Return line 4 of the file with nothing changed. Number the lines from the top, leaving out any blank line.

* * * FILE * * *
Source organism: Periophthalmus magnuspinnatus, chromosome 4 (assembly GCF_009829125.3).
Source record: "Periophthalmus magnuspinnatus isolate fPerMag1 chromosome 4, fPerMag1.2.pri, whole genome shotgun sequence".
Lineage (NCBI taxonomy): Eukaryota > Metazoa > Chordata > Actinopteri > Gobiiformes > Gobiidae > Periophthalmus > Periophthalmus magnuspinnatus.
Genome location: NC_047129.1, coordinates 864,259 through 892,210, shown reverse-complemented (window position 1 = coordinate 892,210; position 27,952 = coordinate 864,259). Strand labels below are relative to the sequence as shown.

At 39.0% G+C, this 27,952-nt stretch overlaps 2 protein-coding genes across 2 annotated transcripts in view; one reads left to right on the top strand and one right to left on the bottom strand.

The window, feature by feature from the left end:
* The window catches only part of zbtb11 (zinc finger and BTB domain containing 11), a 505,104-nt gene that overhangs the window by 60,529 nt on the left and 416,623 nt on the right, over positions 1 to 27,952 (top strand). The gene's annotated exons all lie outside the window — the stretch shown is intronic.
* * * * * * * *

Genome location: NC_047129.1, coordinates 864,259 through 892,210, shown reverse-complemented (window position 1 = coordinate 892,210; position 27,952 = coordinate 864,259). Strand labels below are relative to the sequence as shown.